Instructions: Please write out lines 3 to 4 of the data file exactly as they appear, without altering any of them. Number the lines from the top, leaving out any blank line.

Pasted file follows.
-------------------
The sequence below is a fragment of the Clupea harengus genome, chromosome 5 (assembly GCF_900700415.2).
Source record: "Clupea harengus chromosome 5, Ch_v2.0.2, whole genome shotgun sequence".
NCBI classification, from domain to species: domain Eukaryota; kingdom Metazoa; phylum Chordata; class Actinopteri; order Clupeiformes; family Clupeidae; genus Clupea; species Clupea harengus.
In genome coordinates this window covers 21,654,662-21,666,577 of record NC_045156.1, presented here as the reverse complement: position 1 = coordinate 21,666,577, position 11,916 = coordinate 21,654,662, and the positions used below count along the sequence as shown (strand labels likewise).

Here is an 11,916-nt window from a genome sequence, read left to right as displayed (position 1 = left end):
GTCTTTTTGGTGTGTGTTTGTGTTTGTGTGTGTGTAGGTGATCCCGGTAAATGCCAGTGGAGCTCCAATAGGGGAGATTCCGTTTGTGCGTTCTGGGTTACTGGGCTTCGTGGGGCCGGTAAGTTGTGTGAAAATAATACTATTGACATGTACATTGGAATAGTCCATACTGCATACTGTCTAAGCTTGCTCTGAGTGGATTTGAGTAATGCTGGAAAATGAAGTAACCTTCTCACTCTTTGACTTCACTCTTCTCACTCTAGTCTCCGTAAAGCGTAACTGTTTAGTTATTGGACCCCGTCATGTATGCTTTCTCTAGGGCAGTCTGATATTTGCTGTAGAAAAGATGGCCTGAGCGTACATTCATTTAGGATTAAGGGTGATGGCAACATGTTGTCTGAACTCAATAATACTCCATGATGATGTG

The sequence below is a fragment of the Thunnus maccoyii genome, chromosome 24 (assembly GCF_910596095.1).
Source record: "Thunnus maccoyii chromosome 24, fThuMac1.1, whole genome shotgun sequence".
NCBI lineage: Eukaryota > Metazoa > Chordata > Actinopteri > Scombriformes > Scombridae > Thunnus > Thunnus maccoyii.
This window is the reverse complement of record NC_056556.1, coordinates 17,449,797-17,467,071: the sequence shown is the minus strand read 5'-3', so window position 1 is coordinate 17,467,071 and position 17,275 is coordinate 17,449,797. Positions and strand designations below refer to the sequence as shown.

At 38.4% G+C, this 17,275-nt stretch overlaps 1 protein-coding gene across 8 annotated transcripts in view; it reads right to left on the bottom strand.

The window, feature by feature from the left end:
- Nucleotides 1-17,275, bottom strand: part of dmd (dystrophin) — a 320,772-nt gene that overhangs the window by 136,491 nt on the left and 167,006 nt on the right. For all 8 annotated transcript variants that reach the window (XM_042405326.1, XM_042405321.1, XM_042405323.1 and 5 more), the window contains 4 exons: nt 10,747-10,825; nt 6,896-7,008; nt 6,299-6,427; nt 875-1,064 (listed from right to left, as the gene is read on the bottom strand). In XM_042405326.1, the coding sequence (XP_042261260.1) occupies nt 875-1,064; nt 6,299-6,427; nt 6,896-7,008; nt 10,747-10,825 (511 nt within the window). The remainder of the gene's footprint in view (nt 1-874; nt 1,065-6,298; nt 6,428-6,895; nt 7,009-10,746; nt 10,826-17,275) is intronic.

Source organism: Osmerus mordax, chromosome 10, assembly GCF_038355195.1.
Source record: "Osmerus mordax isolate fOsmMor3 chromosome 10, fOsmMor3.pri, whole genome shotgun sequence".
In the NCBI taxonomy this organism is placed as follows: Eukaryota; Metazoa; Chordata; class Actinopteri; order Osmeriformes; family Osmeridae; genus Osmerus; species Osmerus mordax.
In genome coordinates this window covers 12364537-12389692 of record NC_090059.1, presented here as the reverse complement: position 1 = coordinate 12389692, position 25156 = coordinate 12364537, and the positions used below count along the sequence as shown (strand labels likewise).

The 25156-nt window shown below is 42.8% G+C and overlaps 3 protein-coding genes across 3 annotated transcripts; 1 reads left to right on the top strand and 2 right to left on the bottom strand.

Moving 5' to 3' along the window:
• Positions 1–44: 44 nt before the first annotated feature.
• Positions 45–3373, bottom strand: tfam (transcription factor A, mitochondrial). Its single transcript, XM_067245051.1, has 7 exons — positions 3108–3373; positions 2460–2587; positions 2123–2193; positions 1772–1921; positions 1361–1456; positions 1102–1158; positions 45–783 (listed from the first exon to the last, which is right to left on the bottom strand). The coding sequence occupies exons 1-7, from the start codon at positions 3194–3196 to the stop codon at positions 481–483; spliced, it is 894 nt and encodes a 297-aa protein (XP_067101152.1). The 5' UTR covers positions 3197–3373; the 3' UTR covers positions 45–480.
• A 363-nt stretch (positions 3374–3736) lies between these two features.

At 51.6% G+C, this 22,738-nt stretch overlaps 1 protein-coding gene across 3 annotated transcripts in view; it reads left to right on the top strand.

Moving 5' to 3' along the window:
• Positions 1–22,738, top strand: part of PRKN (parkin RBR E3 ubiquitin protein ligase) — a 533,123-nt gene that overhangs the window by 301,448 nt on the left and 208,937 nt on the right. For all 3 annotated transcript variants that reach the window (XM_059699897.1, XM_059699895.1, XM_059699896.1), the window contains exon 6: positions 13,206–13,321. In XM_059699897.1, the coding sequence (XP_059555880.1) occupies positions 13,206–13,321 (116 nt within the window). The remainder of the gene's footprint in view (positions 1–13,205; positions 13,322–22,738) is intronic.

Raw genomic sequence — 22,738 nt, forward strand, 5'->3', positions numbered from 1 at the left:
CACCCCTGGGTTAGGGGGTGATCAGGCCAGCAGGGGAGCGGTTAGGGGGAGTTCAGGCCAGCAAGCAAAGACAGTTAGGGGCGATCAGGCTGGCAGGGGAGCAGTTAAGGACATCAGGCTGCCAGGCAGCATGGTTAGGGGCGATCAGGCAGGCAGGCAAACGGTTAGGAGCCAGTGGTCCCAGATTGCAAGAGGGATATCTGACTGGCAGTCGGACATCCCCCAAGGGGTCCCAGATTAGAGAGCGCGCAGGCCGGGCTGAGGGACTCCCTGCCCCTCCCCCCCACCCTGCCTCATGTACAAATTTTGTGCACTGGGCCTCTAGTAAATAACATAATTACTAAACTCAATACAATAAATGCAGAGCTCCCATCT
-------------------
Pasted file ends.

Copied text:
NCBI classification, from domain to species: domain Eukaryota; kingdom Metazoa; phylum Chordata; class Actinopteri; order Clupeiformes; family Clupeidae; genus Clupea; species Clupea harengus.
In genome coordinates this window covers 21,654,662-21,666,577 of record NC_045156.1, presented here as the reverse complement: position 1 = coordinate 21,666,577, position 11,916 = coordinate 21,654,662, and the positions used below count along the sequence as shown (strand labels likewise).